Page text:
How To Improve Your Run Cadence | Triathlon Running Tips

– Run cadence, one of the
most talked-about areas of technique in running. – So, what’s the deal with it,
and why is it so important? (relaxed music) – Let’s take a look at Mark running here. He’s running at 160 strides per minute at his comfortable, steady running pace, and you can see that he’s ever
so slightly over-striding, putting his heel out in front, and this is sending quite a lot of impact through his extended knee. Now, there’s been a lot
of research into the optimum running cadence. The magic number is considered to be 180 strides a minute, and that’s the average
among the elite runners. That means that each foot
must touch the ground 90 times per minute. Rather than increase Mark’s cadence to 180 strides per minute straightaway, we’re just going to up it by 5 to 10%. So, here he is, running at 170. His foot still lands in the same way, but now he’s not extending
his leg out so much, so there’s less impact
going through his knee. If you think about it, the more steps you take per minute, the less time you spend in the air, meaning a softer impact on landing. This looks far more
efficient, and comfortable. (relaxed music) – It’s pretty hard to count every stride to calculate your strides per minute, so to make things a little bit easier, you can count either your
left or your right foot, how many times it strikes, double it, and that is your cadence. Or, if you have a fancy watch like me, you may be able to set one of the screens to show your live cadence. Now, mine is currently displaying
my cadence for one foot. So all I have to do is double that to get my strides per minute, then after this run I can sit down and analyse all the data. I can see my average cadence, and even how my cadence
changes for different speeds. (relaxed music) – Also, matching your running cadence to the cadence of the
bike can help minimise that jelly-leg feeling
coming out of transition. So, if you’re cycling at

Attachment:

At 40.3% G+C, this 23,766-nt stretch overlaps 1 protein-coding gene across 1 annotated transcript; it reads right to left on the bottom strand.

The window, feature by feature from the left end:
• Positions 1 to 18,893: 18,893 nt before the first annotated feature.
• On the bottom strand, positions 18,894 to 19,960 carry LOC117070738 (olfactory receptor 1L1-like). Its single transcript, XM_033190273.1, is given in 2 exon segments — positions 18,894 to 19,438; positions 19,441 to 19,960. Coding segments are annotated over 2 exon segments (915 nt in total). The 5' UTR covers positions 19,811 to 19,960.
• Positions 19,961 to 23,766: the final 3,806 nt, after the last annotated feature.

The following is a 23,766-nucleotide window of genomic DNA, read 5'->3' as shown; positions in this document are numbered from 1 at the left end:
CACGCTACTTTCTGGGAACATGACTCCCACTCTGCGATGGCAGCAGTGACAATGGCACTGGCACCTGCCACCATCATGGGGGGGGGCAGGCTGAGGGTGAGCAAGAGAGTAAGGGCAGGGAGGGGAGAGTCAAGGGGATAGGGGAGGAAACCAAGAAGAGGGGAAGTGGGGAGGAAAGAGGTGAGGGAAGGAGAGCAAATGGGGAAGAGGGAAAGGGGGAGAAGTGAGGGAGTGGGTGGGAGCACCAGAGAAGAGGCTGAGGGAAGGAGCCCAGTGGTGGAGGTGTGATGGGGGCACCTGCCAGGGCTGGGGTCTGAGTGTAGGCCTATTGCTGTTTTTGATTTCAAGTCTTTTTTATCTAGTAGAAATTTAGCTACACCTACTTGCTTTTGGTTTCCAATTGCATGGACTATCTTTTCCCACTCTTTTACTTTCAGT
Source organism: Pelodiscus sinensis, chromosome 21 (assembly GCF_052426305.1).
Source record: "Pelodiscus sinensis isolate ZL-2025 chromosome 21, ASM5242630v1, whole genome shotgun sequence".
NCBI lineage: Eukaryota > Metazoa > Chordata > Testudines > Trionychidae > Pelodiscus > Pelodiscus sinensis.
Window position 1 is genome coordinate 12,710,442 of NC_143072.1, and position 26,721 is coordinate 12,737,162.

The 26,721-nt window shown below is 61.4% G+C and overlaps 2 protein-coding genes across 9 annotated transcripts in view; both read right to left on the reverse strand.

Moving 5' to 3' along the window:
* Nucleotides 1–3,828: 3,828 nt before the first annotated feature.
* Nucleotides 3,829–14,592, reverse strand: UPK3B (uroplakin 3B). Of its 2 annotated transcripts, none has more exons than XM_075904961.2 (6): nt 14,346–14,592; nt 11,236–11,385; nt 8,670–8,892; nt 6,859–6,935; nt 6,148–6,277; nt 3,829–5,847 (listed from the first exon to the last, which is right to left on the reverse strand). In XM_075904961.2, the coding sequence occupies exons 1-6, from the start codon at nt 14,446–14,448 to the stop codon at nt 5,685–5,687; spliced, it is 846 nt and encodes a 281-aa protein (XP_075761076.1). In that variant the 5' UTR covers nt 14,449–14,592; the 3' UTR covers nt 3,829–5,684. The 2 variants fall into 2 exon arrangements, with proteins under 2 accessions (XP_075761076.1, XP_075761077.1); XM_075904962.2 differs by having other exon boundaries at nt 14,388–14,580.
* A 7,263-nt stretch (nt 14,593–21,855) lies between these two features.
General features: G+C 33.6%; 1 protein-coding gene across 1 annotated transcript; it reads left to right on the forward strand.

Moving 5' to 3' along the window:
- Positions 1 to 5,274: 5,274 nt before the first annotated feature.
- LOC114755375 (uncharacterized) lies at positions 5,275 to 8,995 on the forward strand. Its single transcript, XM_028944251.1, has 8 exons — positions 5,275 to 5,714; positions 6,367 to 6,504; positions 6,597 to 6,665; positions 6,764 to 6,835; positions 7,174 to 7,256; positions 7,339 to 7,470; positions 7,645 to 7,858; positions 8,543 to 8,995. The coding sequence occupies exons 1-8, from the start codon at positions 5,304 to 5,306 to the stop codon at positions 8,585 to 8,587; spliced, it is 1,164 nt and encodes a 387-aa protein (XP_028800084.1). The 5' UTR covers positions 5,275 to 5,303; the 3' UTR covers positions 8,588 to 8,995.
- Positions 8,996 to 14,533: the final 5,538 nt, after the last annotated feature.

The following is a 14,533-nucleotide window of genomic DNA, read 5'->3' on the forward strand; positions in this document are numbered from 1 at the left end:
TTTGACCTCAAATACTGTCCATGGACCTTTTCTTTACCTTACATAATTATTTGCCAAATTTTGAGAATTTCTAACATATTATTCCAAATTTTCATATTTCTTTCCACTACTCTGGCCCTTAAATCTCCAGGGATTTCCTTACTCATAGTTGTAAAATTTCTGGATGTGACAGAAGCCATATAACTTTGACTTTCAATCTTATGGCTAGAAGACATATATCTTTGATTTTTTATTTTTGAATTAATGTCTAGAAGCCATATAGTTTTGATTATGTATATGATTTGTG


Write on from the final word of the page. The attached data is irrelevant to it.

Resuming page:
90 revolutions per minute, and you start running at
180 strides per minute, that should equal the same turnover speed. (relaxed music) – Now, there’s more to it than
just moving your feet faster. You’re actually changing the positioning of where your feet land. They should land almost underneath you underneath your centre of gravity. This naturally decreases
your stride length and increases your turnover. (relaxed music) – So, here are just a couple of tricks to help you improve your run cadence. Doing some short sprints downhill will force you to
improve your run cadence. These are a good exercise to put in at the end of your run. Accelerate into your
sprints over 150-200 metres. (energetic music) Position yourself ready to run, but you’re gonna run on the spot, as fast as you can, getting
your knees up to 90 degrees, and the idea is to run as fast as possible with your feet touching the
ground as quickly as you can. You’re gonna do this for
about 20 seconds, rest, and then go again. (relaxed music) If running has been your
weak link in triathlon, working on your cadence can help you see a significant improvement
on your running speed in a really short space of time. So if you want to see more videos from GTN don’t forget to click on
the globe to subscribe. – And to see a running skills video just click up here. And to see a cycling how-to video just click down here.

58 thoughts on “How To Improve Your Run Cadence | Triathlon Running Tips

  1. I'd have guessed that cadence was connected to height (leg length). Does the research show that it is not height dependent?

  2. Is that an Assos logo at 1:17?
    Triathletes wearing cycling socks even while running, are you trying to break GCN's stereotypes?